While sitting in silence staring at a wall I could see the shadow of something moving behind me. The monk was walking slowly behind us and I could see the shadow of the long stick he was holding in his hands. Every time he passed behind me my heart beat faster and I tried as hard as I could to appear both focused on nothingness and completely not asleep. Then the crack of the stick on some poor chump's shoulder shot through the room and I practically wet myself. I did however give some mental props to whoever had been struck as they did not cry out. I thought that might be because that person had been in too much pain to say anything, but I hoped that wasn't the case.
I lost track of time along with any feeling in my legs. Once the meditation began, the only thing that occupied my thoughts were of how uncomfortable I was. The unpleasant feeling in my legs then changed to pain, but I remained adamant that I was not to move. The pain morphed into a prickling then it felt as though my legs were turning to sand as the pain numbed and I lost feeling. After I couldn't feel my legs, there was nothing to mark the progression of time and I spent the rest of my inward journey trying to find patterns in the wood.
After I finally found that the wood knot looked a bit like a wicker basket another crack echoed through the room. I thought I would be able to make it through the session without a holy beating as I appeared completely aware of my surroundings and not at all about to fall asleep. But the crack I had just heard was one of many to come. Soon after another person felt the sting of Buddhism and a few seconds later, another. I then realized that he was literally going around the room and one by one striking us all. When he was three people away from me, my hands began to sweat and my heart was beating stronger. I saw out of the corner of my eye, him tap the person right next to me. She leaned over, and he struck. Then I felt two small, gentle taps on my back. I felt my stomach flip over. I felt my wet hands press together and I was leaning over to my left; my poor right shoulder about to be punished by a holy man and for a brief moment I took a look at my situation. Here I was, the circulation in my legs long since stopped, sitting toward a blank wall with my shoulder about to be struck by a Buddhist monk with a stick in Japan, a country quite different from my own, speaking a language that sounds like some sort of strange code, and I couldn't help but smile. It was, however, a brief sense of happiness cut short by a loud smack and a far too distracting stinging sensation. The monk behind me bowed and I bowed to the wall, and he moved on.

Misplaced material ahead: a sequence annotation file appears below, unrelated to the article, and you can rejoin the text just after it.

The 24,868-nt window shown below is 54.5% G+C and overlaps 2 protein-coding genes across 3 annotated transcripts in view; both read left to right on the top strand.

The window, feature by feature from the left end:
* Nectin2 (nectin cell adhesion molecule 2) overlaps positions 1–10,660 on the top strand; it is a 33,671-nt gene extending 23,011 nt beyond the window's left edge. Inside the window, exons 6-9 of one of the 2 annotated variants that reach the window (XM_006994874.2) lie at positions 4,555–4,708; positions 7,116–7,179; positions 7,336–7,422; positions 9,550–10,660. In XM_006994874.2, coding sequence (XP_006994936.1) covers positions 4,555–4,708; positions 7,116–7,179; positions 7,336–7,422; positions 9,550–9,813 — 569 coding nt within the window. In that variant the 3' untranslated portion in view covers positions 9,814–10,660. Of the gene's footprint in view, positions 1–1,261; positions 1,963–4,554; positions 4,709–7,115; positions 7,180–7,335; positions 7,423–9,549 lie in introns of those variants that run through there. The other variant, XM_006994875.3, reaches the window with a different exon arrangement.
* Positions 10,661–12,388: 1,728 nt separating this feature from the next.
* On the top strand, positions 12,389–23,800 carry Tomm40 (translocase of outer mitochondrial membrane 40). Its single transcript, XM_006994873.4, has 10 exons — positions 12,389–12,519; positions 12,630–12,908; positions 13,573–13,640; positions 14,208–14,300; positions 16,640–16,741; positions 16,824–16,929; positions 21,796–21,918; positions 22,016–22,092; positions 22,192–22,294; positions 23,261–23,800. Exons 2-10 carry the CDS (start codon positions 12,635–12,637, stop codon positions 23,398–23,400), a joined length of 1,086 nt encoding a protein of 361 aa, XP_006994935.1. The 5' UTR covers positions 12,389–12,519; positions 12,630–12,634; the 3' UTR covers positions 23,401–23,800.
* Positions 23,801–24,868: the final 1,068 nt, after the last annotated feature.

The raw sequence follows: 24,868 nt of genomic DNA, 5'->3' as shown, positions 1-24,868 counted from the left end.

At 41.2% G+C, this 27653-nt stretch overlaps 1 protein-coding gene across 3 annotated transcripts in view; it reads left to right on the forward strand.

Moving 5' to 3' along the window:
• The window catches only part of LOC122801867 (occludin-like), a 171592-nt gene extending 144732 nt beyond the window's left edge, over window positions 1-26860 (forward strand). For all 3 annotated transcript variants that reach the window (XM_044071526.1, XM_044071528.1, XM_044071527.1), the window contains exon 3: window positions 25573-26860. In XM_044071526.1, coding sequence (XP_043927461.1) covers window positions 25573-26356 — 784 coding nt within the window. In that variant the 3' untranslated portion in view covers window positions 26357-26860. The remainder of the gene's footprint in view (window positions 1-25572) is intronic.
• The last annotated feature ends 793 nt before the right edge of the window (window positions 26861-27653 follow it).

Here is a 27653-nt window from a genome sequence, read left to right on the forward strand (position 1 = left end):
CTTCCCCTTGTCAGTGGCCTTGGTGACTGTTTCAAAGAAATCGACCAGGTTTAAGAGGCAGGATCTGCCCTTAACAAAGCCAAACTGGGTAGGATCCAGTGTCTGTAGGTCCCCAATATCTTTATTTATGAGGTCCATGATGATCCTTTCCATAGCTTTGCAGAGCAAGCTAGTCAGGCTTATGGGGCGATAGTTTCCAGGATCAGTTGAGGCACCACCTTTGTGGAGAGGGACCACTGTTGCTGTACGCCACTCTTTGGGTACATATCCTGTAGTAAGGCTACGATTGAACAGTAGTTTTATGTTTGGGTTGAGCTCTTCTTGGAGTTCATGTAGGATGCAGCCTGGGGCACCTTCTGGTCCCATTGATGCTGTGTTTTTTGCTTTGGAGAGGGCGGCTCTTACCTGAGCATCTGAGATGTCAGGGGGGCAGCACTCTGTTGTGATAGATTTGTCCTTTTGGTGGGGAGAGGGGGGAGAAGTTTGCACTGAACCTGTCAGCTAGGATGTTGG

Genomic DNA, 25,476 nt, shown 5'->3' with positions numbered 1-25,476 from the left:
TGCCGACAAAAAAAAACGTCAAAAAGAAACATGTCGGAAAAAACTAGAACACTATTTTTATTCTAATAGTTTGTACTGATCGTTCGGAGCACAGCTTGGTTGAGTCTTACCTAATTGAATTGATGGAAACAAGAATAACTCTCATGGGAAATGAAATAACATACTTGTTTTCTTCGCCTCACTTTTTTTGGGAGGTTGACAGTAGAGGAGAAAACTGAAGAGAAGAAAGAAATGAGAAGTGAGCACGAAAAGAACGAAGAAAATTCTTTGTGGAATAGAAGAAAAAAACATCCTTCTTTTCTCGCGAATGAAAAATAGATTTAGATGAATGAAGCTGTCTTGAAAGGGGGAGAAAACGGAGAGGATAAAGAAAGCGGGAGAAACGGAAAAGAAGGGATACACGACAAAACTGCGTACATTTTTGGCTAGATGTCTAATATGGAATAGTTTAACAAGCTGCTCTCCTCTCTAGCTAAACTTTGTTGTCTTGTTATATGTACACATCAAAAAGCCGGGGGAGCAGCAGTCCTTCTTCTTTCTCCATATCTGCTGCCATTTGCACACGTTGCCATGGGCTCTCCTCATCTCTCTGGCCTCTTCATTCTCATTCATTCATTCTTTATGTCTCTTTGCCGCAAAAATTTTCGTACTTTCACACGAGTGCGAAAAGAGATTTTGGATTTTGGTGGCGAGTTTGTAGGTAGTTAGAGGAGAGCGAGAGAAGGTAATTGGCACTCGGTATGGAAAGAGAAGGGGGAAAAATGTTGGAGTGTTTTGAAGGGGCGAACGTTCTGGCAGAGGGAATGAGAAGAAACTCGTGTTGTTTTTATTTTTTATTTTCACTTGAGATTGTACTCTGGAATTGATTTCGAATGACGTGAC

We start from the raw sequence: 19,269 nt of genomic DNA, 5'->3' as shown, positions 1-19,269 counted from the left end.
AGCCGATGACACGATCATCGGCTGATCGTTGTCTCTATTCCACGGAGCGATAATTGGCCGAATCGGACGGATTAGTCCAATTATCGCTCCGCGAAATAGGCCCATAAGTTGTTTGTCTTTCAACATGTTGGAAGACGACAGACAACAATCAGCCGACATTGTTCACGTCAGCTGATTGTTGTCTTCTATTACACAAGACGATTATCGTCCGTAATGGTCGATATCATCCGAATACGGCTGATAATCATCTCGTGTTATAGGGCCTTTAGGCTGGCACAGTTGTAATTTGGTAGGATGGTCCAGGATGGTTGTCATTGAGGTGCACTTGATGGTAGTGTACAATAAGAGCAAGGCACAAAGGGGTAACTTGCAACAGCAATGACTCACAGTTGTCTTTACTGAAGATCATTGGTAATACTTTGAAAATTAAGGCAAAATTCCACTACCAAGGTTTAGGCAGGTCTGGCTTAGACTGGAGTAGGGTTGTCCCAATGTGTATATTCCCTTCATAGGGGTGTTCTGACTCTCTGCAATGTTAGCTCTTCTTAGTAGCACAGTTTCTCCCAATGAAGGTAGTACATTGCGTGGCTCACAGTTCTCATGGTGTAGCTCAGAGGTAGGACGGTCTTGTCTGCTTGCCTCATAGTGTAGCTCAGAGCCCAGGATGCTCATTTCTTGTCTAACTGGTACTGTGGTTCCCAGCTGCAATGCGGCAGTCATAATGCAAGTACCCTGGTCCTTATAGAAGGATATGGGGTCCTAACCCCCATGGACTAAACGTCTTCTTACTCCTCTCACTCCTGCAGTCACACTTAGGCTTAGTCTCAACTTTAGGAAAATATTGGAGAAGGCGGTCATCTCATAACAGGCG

I have had lots of revelations like that. I really do love being here even though I am often homesick and miss Jillian, my family, and my friends. Many of the people here at JCMU are getting on my nerves, but some of that is attributed to the fact that they are the same forty people I see every single day. Also, the vast majority of them are arrogant anime nerds who act like they were wrongly taken from Japan at birth. Still, with all the things I miss and with the people I share most nothing in common with, I love Japan.